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Only white textures on a Windows system with an Intel graphics card - How to debug?


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#1 futlib   Members   -  Reputation: 197

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Posted 01 November 2012 - 08:21 AM

Hi,

I'm really stumped with an issue here: I'm working on a 2D game that uses SDL and OpenGL. But for some reason, all textures are white on one particular laptop, under Windows. It works fine under Linux on the very same laptop. It also works fine on another Windows system I have access to.

My only hunch is that it might have something to do with the graphics drivers. It's an older Dell laptop with a Intel 915GM/GMS graphics card, and the official drivers from the CD.

I have no idea how to debug this, what can I try?

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#2 Geometrian   Crossbones+   -  Reputation: 1601

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Posted 01 November 2012 - 01:00 PM

I have gotten this issue when using non power of two textures. Is this the case?
And a Unix user said rm -rf *.* and all was null and void...|There's no place like 127.0.0.1|The Application "Programmer" has unexpectedly quit. An error of type A.M. has occurred.

#3 mhagain   Crossbones+   -  Reputation: 8280

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Posted 01 November 2012 - 07:21 PM

Yes, non-power-of-two textures won't work on the Intel 915 under Windows as it's driver only supports OpenGL 1.4 (but with some interesting extensions, such as the ARB assembly shaders). It's worth noting that it's D3D driver (which - with Intel - is generally much superior and with higher functionality) doesn't support them either, so if it's working under Linux the reason why is that the Linux driver is most likely putting you through a software emulation path (which you almost definitely do not want to happen). OS is not relevant here - it's basic hardware capability that is the determining factor.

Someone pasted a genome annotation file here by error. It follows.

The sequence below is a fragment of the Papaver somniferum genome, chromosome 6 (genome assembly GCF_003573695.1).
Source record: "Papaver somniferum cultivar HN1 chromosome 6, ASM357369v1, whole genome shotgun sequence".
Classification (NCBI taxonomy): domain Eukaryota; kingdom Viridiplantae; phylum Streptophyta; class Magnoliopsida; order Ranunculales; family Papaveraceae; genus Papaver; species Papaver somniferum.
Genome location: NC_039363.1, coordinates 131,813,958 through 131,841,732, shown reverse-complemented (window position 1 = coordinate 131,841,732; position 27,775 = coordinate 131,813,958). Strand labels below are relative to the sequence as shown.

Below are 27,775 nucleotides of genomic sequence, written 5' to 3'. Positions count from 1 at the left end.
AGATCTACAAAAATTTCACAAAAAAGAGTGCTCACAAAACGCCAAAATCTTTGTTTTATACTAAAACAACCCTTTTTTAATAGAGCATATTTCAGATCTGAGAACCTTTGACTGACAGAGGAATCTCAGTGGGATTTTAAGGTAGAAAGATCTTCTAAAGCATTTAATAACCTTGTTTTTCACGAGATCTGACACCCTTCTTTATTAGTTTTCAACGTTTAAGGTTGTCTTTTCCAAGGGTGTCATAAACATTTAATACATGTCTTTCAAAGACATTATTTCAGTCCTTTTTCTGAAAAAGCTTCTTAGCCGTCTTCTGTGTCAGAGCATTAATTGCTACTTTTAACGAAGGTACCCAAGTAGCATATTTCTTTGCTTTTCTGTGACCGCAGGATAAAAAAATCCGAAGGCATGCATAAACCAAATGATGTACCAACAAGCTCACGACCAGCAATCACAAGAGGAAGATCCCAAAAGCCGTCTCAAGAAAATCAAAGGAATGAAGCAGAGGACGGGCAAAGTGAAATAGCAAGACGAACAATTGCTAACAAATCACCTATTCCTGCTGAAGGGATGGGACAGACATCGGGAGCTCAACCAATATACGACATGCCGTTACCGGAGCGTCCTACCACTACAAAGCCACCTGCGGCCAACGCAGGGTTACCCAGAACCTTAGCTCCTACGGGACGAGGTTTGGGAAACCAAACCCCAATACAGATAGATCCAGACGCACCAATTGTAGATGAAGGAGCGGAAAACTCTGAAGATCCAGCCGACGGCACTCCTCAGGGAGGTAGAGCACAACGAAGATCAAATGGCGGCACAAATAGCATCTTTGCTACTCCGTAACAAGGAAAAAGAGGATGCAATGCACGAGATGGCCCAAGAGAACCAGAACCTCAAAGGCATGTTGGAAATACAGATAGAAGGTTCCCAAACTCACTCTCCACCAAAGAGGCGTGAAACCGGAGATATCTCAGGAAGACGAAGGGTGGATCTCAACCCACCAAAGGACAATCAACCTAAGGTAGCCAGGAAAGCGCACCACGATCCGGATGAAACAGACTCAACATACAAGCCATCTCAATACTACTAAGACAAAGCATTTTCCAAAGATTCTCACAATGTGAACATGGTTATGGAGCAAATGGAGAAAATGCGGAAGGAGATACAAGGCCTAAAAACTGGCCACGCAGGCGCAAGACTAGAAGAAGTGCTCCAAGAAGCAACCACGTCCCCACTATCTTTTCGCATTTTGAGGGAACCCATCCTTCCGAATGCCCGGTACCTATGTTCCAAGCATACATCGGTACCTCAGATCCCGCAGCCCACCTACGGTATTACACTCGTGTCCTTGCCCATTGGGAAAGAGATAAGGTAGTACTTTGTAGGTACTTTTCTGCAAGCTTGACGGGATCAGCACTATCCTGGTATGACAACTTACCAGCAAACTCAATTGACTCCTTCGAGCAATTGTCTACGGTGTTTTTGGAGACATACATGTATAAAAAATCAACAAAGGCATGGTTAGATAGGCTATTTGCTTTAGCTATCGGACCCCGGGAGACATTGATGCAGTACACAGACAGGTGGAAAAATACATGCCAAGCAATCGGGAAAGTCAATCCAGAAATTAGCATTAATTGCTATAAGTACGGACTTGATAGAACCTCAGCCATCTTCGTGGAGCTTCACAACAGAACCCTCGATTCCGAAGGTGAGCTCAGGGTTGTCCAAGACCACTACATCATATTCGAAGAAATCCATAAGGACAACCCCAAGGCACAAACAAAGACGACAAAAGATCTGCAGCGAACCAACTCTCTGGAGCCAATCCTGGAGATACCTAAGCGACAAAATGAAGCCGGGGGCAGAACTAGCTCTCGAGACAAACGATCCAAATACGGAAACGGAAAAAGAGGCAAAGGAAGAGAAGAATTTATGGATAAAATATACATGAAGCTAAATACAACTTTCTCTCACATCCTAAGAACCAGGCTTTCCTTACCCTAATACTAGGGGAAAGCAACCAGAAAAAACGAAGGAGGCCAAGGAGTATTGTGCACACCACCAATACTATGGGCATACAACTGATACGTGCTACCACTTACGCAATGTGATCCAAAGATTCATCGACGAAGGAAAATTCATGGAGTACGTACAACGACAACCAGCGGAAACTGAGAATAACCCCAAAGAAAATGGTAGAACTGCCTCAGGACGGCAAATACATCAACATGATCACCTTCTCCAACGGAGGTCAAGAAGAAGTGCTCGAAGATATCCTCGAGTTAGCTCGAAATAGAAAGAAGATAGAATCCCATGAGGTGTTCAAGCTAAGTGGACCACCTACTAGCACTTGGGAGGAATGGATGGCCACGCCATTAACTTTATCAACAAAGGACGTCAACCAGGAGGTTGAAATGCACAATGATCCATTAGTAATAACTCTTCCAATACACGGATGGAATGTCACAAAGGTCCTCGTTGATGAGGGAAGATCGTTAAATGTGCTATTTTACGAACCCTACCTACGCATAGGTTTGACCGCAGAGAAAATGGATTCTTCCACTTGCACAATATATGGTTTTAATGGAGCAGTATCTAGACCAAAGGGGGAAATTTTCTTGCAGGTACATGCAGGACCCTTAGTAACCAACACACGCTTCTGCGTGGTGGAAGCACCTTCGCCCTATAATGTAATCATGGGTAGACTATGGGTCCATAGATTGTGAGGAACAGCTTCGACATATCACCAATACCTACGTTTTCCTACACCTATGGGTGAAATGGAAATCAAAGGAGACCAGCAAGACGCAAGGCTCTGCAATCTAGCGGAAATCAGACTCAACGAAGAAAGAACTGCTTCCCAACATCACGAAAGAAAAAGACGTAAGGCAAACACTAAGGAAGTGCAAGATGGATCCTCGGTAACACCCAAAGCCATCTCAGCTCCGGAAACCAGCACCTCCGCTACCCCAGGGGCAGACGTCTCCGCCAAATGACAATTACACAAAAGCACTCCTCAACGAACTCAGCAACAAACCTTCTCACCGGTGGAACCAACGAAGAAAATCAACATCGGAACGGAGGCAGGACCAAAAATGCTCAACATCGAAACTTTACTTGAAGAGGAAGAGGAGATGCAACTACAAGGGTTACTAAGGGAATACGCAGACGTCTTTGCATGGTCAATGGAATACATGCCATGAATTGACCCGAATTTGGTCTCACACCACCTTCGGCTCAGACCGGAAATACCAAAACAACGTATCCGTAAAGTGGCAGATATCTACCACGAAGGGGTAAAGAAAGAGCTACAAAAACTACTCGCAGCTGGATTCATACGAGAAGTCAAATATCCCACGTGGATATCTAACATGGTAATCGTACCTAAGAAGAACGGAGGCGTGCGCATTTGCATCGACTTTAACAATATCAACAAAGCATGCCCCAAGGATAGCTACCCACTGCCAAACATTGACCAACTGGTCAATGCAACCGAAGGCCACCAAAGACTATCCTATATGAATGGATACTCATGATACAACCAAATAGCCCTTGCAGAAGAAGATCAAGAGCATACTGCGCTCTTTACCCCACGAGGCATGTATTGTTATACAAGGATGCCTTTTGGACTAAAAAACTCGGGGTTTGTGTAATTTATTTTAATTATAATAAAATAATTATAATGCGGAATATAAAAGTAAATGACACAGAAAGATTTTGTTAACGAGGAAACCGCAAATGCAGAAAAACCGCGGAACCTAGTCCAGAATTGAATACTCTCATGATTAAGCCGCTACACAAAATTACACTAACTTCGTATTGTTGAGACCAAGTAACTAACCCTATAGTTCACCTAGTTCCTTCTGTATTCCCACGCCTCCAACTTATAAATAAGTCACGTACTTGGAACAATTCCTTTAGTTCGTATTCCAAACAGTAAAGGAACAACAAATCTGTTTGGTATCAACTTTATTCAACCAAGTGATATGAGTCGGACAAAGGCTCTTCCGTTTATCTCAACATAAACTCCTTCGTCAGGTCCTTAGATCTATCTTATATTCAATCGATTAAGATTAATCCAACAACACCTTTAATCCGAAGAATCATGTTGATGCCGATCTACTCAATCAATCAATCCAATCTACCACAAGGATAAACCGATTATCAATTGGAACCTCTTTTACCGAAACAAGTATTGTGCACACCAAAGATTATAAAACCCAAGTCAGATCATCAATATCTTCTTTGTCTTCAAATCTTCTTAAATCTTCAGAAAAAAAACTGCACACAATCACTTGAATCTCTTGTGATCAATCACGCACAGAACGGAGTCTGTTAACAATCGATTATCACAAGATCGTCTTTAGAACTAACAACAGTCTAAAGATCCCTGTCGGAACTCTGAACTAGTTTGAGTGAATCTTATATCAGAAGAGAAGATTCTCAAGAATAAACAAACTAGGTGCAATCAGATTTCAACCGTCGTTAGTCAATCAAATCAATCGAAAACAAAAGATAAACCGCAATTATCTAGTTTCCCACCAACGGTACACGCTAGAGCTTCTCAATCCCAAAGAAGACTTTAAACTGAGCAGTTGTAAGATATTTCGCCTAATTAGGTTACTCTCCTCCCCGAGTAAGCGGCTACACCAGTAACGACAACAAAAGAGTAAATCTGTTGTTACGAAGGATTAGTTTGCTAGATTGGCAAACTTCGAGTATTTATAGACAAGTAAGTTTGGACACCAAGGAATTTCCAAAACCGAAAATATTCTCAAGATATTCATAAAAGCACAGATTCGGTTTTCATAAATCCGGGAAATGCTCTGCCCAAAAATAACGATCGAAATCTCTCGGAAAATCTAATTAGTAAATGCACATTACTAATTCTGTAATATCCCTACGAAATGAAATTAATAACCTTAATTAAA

Options? Since it's a 2D game you may be able to get away with GL_ARB_texture_rectangle if supported and if you can live with it's restrictions. You may be able to pad your textures up to a power of two. Or you may be able to resample them up. Or put them into a power of two texture atlas. But preferably you should consider creating power of two source artwork.

It appears that the gentleman thought C++ was extremely difficult and he was overjoyed that the machine was absorbing it; he understood that good C++ is difficult but the best C++ is well-nigh unintelligible.


#4 futlib   Members   -  Reputation: 197

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Posted 02 November 2012 - 03:48 AM

Thanks, that was indeed the issue! I tried to use GL_ARB_texture_rectangle, but it turns out the graphics card didn't support that either. So I ended up changing my texture sizes to power of two's at runtime.

#5 V-man   Members   -  Reputation: 805

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Posted 02 November 2012 - 05:24 AM

BTW, if you want to debug, call glGetError().
http://www.opengl.org/wiki/Common_Mistakes#glGetError
Sig: http://glhlib.sourceforge.net
an open source GLU replacement library. Much more modern than GLU.
float matrix[16], inverse_matrix[16];
glhLoadIdentityf2(matrix);
glhTranslatef2(matrix, 0.0, 0.0, 5.0);
glhRotateAboutXf2(matrix, angleInRadians);
glhScalef2(matrix, 1.0, 1.0, -1.0);
glhQuickInvertMatrixf2(matrix, inverse_matrix);
glUniformMatrix4fv(uniformLocation1, 1, FALSE, matrix);
glUniformMatrix4fv(uniformLocation2, 1, FALSE, inverse_matrix);




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